EAT THIS

Join us at the Diabetes Expo in Brewer

Posted Oct. 21, 2013, at 11:23 a.m.

Every day in the United States, more than 5,200 people are diagnosed with diabetes, 230 patients have a diabetes-related amputation, 133 people with diabetes progress to end-stage renal disease and 55 people with diabetes become blind, according to the U. S. Centers for Disease Control and Prevention. As of 2011, 8.3 percent of the U.S. population was diagnosed with diabetes and approximately 35 percent had prediabetes.

The news doesn’t get any better. By the year 2050, it is expected that 100 million people in the U.S. will have diabetes, but unfortunately many of the cases will be undiagnosed.

Each year at the beginning of November, National Diabetes Education Week is celebrated. To provide ongoing diabetes education on a local level, Penobscot Community Health Care is collaborating with St. Joseph Healthcare for a Diabetes Expo on Friday, Nov. 1 at Jeff’s Catering in the East/West Industrial Park, 15 Littlefield Way, in Brewer. The program will run from 9 a.m. to 3 p.m. with speakers on topics such as foot care, dental hygiene, and weight-loss secrets. A special guest speaker and diabetes champion, Ruth Charne, will speak right after lunch. Several diabetes and healthcare-related vendors will be available to answer questions about their products and services. A locally renowned chef will show how to create healthy and tasty meals for people with diabetes.

An additional goal of National Diabetes Education Week is to raise awareness of the role diabetes educators play in helping patients learn to self-manage the disease and, in doing so, reduce healthcare costs. Diabetes educators are healthcare professionals who counsel patients on how to incorporate physical activity, healthy eating and lifestyle changes into their lives to improve their blood glucose control. They also help patients to understand how their medications work, teach them how to monitor their blood glucose, inject insulin, use insulin pumps, and avoid the risk of diabetes complications, and enable them to problem-solve and adjust emotionally to diabetes.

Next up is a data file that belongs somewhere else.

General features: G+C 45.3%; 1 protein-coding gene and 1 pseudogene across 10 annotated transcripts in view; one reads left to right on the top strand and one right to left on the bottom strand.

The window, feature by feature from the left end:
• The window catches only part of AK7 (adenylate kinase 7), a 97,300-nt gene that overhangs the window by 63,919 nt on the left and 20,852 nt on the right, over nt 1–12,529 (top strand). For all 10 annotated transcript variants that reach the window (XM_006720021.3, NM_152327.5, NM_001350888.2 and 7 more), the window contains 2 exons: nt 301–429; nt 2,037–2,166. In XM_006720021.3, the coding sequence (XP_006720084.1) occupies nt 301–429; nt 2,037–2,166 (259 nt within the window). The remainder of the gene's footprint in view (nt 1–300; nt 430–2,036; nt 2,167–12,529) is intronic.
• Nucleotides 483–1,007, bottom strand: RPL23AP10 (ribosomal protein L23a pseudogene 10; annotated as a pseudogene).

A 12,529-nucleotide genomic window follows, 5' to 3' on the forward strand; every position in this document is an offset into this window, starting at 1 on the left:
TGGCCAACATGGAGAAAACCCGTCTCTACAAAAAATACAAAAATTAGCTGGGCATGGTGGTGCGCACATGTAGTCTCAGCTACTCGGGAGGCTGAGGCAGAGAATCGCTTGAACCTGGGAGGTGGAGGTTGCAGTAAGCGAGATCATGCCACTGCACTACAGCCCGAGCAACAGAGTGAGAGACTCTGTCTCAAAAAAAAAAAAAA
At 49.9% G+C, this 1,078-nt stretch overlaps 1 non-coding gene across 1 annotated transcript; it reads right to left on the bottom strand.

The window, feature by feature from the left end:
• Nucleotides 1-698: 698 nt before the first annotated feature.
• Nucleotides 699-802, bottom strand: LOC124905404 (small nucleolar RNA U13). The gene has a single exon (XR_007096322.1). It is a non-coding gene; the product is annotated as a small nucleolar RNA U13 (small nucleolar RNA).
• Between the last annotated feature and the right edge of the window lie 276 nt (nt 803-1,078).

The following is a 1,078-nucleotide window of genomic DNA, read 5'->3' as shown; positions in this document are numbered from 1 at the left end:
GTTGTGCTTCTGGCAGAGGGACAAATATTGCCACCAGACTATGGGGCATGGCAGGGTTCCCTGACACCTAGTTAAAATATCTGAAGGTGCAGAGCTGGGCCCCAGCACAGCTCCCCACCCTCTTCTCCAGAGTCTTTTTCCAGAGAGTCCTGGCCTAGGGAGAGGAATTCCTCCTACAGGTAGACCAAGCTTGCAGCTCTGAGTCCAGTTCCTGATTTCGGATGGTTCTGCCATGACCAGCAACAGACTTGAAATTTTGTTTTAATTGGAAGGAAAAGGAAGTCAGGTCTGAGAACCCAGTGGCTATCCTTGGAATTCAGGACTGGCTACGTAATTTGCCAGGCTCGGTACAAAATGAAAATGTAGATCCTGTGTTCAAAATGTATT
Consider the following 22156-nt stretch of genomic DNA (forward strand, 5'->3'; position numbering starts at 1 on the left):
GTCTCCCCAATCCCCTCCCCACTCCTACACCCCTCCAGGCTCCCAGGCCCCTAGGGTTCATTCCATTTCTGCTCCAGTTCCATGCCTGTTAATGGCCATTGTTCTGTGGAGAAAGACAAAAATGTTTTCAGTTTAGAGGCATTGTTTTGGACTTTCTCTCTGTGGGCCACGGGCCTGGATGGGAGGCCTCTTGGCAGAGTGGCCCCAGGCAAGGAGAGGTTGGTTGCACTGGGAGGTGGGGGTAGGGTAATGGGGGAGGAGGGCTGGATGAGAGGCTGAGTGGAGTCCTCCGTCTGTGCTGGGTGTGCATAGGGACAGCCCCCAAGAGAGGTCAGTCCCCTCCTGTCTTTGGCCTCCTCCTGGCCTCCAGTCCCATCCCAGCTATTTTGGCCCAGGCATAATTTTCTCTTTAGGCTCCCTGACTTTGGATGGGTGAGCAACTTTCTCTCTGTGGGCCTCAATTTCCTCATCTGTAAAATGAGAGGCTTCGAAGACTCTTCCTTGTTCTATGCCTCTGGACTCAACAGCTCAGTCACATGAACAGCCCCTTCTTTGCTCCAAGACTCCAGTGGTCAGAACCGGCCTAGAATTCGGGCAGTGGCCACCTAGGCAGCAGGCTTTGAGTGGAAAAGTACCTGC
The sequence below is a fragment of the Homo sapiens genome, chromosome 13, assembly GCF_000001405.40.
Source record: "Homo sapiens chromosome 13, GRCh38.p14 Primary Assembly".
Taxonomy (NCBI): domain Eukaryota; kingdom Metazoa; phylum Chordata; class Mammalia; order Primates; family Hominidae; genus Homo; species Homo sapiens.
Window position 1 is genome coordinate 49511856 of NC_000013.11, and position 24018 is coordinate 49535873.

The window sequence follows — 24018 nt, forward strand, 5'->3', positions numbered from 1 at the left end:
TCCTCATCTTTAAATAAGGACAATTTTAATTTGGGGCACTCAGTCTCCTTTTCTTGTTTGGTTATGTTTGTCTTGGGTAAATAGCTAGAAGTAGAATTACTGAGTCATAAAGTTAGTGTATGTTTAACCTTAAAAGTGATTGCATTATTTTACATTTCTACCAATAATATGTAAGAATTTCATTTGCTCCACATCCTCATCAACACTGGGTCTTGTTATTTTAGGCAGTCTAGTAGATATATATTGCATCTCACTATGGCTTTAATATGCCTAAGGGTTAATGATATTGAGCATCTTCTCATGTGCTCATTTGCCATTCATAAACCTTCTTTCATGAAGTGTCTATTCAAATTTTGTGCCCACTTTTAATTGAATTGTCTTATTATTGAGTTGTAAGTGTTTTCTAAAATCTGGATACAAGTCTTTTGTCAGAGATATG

Many people may not be aware that diabetes education is a paid benefit through Medicare and many private insurers. Education teaches people with diabetes how to manage and cope with their condition and prevent serious complications that may arise from the disease. Diabetes education is demonstrably successful in reducing costs to the healthcare system and improving the health of patients. Many studies have shown that diabetes education can help prevent or delay many of the serious complications that may arise when diabetes is uncontrolled and patients aren’t educated about the disease.

If you would like to be more in the know about diabetes care, join us on Nov. 1. The registration fee is $5 (collected the day of the expo) and includes morning coffee, lunch and all day attendance. Visit PCHC.com/DiabetesExpo to pre-register and for further details or contact me at 941-2850.

If you are interested in finding a diabetes educator, the American Association of Diabetes Educators provides this information as well as resources for educators and patients. Visit diabeteseducator.org/find.

Georgia Clark-Albert is a registered dietitian nutritionist and certified diabetes educator at Penobscot Community Health Care in Bangor. She provides nutrition consultant services through Mainely Nutrition in Athens. Read her columns and post questions at bangordailynews.com or email her at GeorgiaMaineMSRDCDE@gmail.com.

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